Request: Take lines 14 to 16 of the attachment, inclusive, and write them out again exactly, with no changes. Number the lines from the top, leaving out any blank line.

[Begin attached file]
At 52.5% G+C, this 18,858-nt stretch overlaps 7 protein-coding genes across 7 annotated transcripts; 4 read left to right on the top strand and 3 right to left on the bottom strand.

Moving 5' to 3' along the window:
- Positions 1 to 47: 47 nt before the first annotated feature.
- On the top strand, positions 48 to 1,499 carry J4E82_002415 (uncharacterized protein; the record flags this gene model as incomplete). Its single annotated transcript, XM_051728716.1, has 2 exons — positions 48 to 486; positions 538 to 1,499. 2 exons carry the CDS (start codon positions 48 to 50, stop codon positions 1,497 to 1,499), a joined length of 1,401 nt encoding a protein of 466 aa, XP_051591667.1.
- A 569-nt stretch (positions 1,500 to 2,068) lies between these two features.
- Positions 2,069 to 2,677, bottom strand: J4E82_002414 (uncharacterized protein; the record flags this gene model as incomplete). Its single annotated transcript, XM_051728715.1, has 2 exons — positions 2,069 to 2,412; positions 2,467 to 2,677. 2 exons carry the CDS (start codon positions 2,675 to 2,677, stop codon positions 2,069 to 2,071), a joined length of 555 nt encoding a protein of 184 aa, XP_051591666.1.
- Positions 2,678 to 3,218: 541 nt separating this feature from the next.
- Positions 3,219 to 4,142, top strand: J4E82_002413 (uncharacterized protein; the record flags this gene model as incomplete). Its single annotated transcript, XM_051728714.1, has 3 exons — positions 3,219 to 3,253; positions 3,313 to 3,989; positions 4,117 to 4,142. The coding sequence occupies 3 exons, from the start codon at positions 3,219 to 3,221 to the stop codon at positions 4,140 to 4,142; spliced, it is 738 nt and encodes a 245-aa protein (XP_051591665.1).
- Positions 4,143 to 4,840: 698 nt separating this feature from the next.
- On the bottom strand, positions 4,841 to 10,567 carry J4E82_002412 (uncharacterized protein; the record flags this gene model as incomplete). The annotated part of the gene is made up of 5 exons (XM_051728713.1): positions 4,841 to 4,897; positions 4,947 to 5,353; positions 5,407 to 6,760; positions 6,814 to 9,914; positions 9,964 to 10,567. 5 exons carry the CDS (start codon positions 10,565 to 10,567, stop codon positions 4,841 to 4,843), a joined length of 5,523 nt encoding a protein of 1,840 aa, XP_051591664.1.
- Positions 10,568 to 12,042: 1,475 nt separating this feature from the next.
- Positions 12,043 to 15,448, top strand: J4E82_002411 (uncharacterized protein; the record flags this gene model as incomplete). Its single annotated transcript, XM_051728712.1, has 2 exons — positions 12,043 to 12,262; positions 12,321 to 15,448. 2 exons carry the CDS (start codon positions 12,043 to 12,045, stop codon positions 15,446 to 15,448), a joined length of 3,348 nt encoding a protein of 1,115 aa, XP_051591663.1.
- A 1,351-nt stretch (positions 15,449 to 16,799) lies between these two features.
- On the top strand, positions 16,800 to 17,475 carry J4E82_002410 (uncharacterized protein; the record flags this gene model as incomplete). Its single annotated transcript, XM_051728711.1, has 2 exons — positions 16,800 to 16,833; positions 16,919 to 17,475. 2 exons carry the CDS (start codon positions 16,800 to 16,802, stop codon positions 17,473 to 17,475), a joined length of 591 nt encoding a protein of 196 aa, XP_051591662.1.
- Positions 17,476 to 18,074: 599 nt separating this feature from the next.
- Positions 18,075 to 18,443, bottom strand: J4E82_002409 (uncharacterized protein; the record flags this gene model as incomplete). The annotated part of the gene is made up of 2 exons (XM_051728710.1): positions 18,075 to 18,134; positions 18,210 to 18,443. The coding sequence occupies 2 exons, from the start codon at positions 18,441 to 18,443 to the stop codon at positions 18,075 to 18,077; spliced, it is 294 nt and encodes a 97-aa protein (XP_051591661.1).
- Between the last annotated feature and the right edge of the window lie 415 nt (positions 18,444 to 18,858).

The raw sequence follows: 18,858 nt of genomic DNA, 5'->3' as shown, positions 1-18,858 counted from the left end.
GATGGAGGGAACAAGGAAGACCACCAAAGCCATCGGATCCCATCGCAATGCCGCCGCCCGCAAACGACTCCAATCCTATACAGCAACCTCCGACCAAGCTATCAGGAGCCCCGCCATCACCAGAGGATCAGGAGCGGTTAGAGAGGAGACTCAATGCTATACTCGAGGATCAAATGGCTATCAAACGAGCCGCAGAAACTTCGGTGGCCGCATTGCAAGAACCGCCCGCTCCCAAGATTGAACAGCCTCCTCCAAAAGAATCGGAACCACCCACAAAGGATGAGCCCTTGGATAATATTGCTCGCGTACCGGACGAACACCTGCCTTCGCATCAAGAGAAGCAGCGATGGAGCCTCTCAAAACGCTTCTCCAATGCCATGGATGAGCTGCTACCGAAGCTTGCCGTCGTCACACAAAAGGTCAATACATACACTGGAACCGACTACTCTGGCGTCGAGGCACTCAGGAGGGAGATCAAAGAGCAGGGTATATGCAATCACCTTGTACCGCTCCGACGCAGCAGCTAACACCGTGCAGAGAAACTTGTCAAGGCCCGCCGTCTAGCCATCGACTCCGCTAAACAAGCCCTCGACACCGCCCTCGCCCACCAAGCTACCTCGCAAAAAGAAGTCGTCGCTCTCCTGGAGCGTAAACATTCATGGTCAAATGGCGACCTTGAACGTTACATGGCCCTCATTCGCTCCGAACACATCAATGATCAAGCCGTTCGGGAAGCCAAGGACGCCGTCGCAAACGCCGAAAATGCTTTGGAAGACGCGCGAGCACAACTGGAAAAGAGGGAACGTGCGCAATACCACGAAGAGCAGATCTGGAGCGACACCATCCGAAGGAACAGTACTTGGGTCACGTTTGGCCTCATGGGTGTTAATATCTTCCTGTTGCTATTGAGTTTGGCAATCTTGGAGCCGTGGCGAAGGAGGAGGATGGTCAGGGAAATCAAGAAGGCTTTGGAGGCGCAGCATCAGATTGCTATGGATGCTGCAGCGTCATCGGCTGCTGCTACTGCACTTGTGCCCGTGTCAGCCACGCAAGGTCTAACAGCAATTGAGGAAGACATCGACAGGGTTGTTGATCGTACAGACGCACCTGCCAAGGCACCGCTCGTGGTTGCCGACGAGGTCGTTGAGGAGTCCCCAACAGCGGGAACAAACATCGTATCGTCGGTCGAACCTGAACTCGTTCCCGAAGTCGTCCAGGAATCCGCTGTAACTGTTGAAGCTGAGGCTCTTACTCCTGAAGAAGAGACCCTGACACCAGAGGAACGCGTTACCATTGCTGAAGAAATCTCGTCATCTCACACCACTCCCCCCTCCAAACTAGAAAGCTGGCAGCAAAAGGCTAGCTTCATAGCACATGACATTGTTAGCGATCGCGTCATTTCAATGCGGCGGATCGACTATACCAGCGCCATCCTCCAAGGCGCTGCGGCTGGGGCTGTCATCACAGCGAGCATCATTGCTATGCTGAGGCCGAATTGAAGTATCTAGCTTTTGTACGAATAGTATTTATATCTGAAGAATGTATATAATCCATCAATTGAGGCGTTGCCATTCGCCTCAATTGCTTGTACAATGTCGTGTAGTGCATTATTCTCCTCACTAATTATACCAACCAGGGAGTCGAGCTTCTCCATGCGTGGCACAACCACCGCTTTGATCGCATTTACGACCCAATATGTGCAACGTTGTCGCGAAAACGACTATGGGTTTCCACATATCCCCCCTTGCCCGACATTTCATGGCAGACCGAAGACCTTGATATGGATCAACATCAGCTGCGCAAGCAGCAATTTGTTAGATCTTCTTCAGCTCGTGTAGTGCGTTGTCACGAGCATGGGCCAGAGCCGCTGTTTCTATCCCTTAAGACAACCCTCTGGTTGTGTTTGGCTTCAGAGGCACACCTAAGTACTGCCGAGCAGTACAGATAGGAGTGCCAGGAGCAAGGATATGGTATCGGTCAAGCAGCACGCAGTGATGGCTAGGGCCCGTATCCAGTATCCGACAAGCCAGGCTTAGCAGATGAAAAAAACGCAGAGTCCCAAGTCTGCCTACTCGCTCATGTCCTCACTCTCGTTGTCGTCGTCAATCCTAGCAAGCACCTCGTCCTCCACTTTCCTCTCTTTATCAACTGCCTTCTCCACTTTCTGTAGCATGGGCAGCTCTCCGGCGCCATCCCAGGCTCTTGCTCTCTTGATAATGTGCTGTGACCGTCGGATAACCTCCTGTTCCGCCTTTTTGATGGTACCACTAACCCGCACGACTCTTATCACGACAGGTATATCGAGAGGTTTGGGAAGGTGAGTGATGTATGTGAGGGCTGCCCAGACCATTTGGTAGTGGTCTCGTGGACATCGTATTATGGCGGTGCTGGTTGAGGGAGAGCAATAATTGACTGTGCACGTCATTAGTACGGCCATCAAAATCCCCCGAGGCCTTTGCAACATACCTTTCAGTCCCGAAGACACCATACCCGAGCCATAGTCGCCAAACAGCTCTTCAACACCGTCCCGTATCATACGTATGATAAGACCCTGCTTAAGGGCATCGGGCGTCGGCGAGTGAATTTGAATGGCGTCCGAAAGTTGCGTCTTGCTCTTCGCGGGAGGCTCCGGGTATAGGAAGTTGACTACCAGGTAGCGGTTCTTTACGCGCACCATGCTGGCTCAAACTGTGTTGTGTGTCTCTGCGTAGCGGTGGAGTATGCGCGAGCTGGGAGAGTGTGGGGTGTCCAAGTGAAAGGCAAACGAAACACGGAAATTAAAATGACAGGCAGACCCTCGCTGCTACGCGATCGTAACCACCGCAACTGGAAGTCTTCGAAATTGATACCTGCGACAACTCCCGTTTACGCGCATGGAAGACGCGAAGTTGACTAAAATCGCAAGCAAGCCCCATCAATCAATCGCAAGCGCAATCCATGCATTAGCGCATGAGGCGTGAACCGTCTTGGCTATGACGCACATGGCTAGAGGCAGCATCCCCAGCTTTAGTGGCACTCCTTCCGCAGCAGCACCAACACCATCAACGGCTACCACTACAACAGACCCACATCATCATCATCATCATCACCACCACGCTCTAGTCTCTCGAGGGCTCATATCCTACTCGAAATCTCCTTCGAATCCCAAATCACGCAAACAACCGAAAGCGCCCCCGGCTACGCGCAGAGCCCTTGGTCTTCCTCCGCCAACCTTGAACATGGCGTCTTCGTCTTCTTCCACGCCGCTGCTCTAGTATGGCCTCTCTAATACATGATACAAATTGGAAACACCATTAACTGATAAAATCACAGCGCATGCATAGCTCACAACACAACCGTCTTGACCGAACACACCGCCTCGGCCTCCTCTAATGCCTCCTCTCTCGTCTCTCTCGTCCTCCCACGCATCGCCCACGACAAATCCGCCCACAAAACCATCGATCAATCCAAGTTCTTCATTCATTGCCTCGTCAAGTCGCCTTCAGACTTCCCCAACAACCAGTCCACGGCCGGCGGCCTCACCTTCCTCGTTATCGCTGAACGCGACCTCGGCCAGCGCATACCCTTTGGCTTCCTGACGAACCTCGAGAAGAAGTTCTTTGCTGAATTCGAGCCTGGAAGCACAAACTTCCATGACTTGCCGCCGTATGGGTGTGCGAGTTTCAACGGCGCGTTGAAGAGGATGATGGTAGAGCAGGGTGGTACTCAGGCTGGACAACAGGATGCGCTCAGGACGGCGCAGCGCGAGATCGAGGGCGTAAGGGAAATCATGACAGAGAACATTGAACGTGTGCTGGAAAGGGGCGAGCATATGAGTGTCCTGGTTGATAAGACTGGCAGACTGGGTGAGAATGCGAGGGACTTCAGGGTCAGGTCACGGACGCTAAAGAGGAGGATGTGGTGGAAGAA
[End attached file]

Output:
- On the top strand, positions 16,800 to 17,475 carry J4E82_002410 (uncharacterized protein; the record flags this gene model as incomplete). Its single annotated transcript, XM_051728711.1, has 2 exons — positions 16,800 to 16,833; positions 16,919 to 17,475. 2 exons carry the CDS (start codon positions 16,800 to 16,802, stop codon positions 17,473 to 17,475), a joined length of 591 nt encoding a protein of 196 aa, XP_051591662.1.
- Positions 17,476 to 18,074: 599 nt separating this feature from the next.
- Positions 18,075 to 18,443, bottom strand: J4E82_002409 (uncharacterized protein; the record flags this gene model as incomplete). The annotated part of the gene is made up of 2 exons (XM_051728710.1): positions 18,075 to 18,134; positions 18,210 to 18,443. The coding sequence occupies 2 exons, from the start codon at positions 18,441 to 18,443 to the stop codon at positions 18,075 to 18,077; spliced, it is 294 nt and encodes a 97-aa protein (XP_051591661.1).